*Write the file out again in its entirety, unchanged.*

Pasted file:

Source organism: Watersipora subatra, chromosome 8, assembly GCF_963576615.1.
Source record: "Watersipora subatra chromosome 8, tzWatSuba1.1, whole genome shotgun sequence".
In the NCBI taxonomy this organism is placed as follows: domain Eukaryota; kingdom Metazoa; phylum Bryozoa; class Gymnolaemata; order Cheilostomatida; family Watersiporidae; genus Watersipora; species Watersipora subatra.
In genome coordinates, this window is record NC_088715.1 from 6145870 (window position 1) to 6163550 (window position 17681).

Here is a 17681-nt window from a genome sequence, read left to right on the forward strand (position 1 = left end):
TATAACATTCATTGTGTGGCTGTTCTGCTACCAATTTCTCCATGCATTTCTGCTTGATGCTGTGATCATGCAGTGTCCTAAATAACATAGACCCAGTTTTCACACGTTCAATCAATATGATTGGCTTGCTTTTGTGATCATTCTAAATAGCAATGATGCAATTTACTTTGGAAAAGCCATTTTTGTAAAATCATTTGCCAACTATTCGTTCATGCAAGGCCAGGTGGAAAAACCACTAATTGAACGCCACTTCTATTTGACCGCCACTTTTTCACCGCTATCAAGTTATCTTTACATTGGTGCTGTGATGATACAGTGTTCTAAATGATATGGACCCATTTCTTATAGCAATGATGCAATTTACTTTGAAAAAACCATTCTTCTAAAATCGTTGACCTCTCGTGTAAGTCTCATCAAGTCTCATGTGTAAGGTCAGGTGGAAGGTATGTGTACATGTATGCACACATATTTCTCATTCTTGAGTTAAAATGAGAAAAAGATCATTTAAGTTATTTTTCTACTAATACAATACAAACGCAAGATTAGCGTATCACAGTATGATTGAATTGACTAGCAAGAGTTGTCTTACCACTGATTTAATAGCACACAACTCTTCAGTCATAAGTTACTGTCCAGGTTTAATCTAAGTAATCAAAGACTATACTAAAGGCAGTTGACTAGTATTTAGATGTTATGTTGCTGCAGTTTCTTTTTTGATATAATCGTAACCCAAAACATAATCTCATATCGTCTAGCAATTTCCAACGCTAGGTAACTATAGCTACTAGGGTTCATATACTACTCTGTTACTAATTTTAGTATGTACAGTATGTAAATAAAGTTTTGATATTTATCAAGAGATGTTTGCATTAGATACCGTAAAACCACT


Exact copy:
Source organism: Watersipora subatra, chromosome 8, assembly GCF_963576615.1.
Source record: "Watersipora subatra chromosome 8, tzWatSuba1.1, whole genome shotgun sequence".
In the NCBI taxonomy this organism is placed as follows: domain Eukaryota; kingdom Metazoa; phylum Bryozoa; class Gymnolaemata; order Cheilostomatida; family Watersiporidae; genus Watersipora; species Watersipora subatra.
In genome coordinates, this window is record NC_088715.1 from 6145870 (window position 1) to 6163550 (window position 17681).

Here is a 17681-nt window from a genome sequence, read left to right on the forward strand (position 1 = left end):
TATAACATTCATTGTGTGGCTGTTCTGCTACCAATTTCTCCATGCATTTCTGCTTGATGCTGTGATCATGCAGTGTCCTAAATAACATAGACCCAGTTTTCACACGTTCAATCAATATGATTGGCTTGCTTTTGTGATCATTCTAAATAGCAATGATGCAATTTACTTTGGAAAAGCCATTTTTGTAAAATCATTTGCCAACTATTCGTTCATGCAAGGCCAGGTGGAAAAACCACTAATTGAACGCCACTTCTATTTGACCGCCACTTTTTCACCGCTATCAAGTTATCTTTACATTGGTGCTGTGATGATACAGTGTTCTAAATGATATGGACCCATTTCTTATAGCAATGATGCAATTTACTTTGAAAAAACCATTCTTCTAAAATCGTTGACCTCTCGTGTAAGTCTCATCAAGTCTCATGTGTAAGGTCAGGTGGAAGGTATGTGTACATGTATGCACACATATTTCTCATTCTTGAGTTAAAATGAGAAAAAGATCATTTAAGTTATTTTTCTACTAATACAATACAAACGCAAGATTAGCGTATCACAGTATGATTGAATTGACTAGCAAGAGTTGTCTTACCACTGATTTAATAGCACACAACTCTTCAGTCATAAGTTACTGTCCAGGTTTAATCTAAGTAATCAAAGACTATACTAAAGGCAGTTGACTAGTATTTAGATGTTATGTTGCTGCAGTTTCTTTTTTGATATAATCGTAACCCAAAACATAATCTCATATCGTCTAGCAATTTCCAACGCTAGGTAACTATAGCTACTAGGGTTCATATACTACTCTGTTACTAATTTTAGTATGTACAGTATGTAAATAAAGTTTTGATATTTATCAAGAGATGTTTGCATTAGATACCGTAAAACCACT